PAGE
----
It was during this journey to Lorraine (July 1602), an essential stage in the spiritual itinerary of Madame Acarie, that she would have her first encounter with the Recollect reformer. Other encounters would follow, according to the testimony of Nicolas Le Febvre de Lezeau. In 1603, Florent Boulenger was elected primary “custodian” (custode) of the “custodie”A subgroup of convents within a province. of Recollects of the province of the Cordeliers of France, and often resided in Paris. During the years 1603-1605, he participated in the foundation of the great convent of Faubourg Saint-Laurent (whose buildings, situated near the modern Gare de l’Est, have recently been restored), but after a series of internal conflicts, the Recollects of the custodie of the province of France were not permitted to occupy the new establishment. Florent Boulenger set out in search of a new site for his Recollect brothers, and opted for Saint-Denis – the same location at which, during the time of Saint Francis, the first minor brothers had established themselves before their foundation in Paris. The difficult installation at Saint-Denis is evoked in a chapter that André Du Val dedicates to Madame Acarie’s “gift for prophecy” :
“Father Florent of the order of Recollect fathers having worked at length for the establishment of a house of his Order in the city of Saint-Denis in France, seeing that he was making no progress, as the religious of the great Abbey, who had control of the site, were unwilling to give their consent in spite of the incessant requests made by several persons of quality, considered abandoning it all and returning to his province. Sister Marie de l’Incarnation, having learned of his resolution, advised him that under no circumstances should he leave, and that the religious of the Abbey would soon give their consent, which they did, just when the situation appeared quite desperateA. Du Val, La Vie Admirable de Sœur Marie de l’Incarnation, op. cit., p. 462.”.
In fact, the Recollects would succeed in establishing themselves in Saint-Denis, and the first stone of their church was laid on the 11 th of February 1607.
While Madame Acarie accompanied the young d’Abra de Raconis to the monastery at Verdun, she also guided a number of young women to the Ave Maria de Paris. “She gave them some good girls”, writes André Du Val, who “settled in there quite courageously”. Indeed, Madame Acarie felt a very real predilection for the Parisian monastery. This connection was likely facilitated by the geographical proximity between the Acarie home and Ave Maria (in the Marais district), but it was above all the result of the great spiritual vitality of the monastery – a vitality unanimously attested to by all observers. Madame Acarie’s biographer contributes exceptional supporting testimony that dates from the years 1598-1601 :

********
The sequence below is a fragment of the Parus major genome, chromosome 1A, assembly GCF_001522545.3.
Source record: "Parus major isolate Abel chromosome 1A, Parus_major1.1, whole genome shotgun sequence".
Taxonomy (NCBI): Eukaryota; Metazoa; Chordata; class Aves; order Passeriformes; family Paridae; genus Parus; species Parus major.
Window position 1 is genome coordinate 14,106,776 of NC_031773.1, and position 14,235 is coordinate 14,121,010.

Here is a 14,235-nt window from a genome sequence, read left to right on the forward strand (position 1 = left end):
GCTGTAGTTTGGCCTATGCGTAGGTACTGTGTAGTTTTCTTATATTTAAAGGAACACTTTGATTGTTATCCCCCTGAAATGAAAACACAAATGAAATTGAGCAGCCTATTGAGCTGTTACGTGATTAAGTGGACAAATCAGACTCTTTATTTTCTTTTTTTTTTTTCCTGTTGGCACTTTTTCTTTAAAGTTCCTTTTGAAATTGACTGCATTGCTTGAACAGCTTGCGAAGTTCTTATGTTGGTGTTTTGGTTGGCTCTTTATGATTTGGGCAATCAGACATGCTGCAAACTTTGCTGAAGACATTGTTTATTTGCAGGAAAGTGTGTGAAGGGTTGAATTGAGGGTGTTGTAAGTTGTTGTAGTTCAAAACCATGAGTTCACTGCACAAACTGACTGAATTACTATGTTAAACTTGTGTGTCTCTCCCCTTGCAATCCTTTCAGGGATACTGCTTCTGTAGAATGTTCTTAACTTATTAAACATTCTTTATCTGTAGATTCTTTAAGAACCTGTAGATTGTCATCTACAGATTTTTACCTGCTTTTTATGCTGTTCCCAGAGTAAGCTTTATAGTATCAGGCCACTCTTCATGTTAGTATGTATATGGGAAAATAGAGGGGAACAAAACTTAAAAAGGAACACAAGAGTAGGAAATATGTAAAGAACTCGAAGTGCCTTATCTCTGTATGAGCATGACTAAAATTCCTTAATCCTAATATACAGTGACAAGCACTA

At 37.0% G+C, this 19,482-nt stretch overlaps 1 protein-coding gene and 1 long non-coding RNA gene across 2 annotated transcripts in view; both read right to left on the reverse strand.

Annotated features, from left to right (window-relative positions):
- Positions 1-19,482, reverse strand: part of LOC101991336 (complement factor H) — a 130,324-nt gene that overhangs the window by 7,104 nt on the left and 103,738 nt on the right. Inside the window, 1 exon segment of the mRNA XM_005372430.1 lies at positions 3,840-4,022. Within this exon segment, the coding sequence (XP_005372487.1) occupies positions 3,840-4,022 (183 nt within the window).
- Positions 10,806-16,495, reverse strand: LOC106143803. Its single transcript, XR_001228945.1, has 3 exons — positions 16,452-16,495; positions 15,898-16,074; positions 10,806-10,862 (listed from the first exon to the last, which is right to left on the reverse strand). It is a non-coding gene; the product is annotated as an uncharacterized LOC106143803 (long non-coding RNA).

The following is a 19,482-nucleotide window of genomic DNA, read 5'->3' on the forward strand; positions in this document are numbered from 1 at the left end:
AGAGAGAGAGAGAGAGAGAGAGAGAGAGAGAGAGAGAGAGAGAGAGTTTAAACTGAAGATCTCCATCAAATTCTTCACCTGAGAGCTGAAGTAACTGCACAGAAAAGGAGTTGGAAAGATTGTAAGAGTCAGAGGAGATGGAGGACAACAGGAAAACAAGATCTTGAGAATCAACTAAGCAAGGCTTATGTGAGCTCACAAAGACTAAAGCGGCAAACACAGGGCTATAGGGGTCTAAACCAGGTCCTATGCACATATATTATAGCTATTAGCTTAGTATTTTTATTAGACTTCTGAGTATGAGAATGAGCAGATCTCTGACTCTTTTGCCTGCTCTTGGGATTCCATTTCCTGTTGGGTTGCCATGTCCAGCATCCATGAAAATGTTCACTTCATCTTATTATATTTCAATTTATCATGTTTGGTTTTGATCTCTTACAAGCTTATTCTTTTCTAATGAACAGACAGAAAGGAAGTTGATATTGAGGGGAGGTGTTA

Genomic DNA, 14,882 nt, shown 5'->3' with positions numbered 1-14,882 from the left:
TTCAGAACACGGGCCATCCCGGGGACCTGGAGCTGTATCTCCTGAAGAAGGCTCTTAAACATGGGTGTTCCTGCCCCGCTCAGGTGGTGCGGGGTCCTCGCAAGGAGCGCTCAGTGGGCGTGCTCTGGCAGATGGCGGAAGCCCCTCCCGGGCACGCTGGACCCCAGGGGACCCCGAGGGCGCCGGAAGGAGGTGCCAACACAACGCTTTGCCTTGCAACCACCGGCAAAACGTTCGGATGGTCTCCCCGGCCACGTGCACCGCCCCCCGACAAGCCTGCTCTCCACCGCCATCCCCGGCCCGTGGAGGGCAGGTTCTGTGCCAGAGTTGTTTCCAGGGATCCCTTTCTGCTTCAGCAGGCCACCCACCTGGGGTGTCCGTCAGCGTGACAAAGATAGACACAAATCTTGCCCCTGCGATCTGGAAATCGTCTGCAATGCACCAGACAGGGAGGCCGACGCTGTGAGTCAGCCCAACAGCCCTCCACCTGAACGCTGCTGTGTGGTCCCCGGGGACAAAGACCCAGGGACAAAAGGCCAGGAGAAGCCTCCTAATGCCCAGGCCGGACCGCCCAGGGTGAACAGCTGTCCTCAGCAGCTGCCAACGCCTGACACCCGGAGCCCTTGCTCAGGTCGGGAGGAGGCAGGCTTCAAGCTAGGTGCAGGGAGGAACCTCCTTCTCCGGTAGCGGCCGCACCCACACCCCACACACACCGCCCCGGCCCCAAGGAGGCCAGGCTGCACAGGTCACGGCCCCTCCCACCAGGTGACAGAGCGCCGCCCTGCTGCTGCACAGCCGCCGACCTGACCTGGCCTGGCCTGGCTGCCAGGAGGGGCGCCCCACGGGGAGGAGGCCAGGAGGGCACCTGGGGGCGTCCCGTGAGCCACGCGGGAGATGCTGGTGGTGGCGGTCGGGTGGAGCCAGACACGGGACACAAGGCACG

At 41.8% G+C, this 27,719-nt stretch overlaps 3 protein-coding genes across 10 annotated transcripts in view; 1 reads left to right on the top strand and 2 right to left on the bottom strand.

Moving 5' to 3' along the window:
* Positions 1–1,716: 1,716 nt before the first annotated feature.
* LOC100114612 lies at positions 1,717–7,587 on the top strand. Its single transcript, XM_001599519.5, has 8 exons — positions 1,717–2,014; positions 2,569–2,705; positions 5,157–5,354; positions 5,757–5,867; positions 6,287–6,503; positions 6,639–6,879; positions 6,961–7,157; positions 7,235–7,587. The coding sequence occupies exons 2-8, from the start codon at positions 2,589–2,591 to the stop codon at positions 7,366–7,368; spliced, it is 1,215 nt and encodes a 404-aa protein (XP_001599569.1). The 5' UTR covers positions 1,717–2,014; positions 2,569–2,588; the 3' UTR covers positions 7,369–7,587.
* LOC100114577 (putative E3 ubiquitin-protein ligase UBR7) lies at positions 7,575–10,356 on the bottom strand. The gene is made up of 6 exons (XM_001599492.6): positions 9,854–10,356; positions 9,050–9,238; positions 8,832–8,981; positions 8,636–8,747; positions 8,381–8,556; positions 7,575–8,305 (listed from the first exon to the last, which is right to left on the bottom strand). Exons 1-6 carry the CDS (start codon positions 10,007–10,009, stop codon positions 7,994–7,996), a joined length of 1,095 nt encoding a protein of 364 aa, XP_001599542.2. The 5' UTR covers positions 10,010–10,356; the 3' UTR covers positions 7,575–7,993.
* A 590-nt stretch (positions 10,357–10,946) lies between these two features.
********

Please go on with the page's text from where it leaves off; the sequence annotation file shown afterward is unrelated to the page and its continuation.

“She loved and esteemed greatly the monastery of the Order of Saint Clare, and often praised them for having remained since their foundation in their initial simplicity, austerity, enclosure and poverty, all very exact : and she once told me (God, I believe, had as yet revealed nothing to her regarding the Order of the Carmelites) that, if she were free to do so, she would not hesitate in entering the Order herselfIbid., p. 142.”.
At the beginning of the 1600s, then, Madame Acarie could have seen herself as a nun at Ave Maria… And it is clear that when she began to contemplate the introduction of the Carmelites in France, she continued to be influenced by the model offered by the Clarisses of Paris. In a chapter entitled “How much she valued poverty”, André Du Val explains “that from the beginning, when speaking of the foundation of the Order of the Carmelites in France, she insisted that the monastery of the Incarnation must not be provided a regular revenue : but that there should be persons who went through the city gathering alms in the name of the sisters, as did the Capuchins, and the daughters of Ave Maria. And had it not been for the fact that the Parliament, after verifying the lettres“lettres patentes”, ordered that, by its decision, the monastery would be provided a regular subsidy, she would have insisted strongly that this monastery follow the rule of mendicancy, which (as she often repeated) was a great treasure for a ReligionA. Du Val, La Vie Admirable de Sœur Marie de l’Incarnation, op. cit., p. 603”. (It should be pointed out that the Capuchin Clarisses mentioned here were founded in 1606, and that they were supported by alms-gathering Capuchin brothers, in imitation of Ave Maria de Paris.)